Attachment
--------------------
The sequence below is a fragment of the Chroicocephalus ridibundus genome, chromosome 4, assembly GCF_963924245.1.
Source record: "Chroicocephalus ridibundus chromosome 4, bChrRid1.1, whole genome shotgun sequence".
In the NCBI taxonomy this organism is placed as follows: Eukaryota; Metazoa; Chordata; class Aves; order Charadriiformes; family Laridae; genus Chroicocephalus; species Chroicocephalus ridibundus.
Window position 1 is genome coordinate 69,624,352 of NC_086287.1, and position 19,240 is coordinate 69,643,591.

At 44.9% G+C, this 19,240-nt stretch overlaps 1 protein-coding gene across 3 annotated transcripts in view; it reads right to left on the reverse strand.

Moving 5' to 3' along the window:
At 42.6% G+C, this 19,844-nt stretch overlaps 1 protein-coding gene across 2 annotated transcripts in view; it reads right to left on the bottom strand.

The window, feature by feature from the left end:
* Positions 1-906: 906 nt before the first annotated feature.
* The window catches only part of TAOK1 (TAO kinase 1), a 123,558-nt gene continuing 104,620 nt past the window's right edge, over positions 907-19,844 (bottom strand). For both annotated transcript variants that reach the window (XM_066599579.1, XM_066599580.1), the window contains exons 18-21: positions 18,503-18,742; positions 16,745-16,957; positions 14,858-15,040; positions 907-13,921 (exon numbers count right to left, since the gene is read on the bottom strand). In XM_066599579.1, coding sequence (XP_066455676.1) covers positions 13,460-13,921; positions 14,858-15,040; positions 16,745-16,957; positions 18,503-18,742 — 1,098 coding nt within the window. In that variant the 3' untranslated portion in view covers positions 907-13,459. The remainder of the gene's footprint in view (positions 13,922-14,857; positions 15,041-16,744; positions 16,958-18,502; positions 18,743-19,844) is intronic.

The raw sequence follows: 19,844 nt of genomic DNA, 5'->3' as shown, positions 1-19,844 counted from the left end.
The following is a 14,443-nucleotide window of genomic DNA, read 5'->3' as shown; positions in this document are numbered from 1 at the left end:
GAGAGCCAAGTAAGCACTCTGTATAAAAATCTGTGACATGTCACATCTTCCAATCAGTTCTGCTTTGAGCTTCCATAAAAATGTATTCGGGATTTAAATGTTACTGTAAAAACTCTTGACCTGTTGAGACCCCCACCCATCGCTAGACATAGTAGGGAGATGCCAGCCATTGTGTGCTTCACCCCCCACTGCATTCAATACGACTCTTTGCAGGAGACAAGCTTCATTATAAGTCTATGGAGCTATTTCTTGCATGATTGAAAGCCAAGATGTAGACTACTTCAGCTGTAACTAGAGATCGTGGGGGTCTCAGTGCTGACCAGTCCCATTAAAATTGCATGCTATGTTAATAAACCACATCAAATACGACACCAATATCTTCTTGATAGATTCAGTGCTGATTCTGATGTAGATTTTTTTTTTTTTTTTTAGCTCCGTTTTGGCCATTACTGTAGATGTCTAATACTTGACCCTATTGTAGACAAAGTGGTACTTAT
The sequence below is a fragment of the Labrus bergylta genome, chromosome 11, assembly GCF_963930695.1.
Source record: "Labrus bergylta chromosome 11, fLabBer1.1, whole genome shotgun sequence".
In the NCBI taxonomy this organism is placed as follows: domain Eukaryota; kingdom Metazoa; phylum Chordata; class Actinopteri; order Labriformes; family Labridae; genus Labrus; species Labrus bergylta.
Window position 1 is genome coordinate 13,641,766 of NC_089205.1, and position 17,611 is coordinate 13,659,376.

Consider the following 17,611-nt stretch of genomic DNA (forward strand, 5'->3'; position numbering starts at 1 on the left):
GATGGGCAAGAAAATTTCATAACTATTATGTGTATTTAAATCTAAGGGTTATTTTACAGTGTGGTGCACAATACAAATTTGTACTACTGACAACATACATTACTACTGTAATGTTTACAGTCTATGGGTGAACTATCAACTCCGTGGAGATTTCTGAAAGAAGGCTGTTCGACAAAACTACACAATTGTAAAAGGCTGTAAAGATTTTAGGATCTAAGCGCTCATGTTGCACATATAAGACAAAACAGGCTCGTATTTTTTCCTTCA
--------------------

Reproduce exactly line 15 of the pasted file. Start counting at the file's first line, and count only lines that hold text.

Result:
Source record: "Labrus bergylta chromosome 11, fLabBer1.1, whole genome shotgun sequence".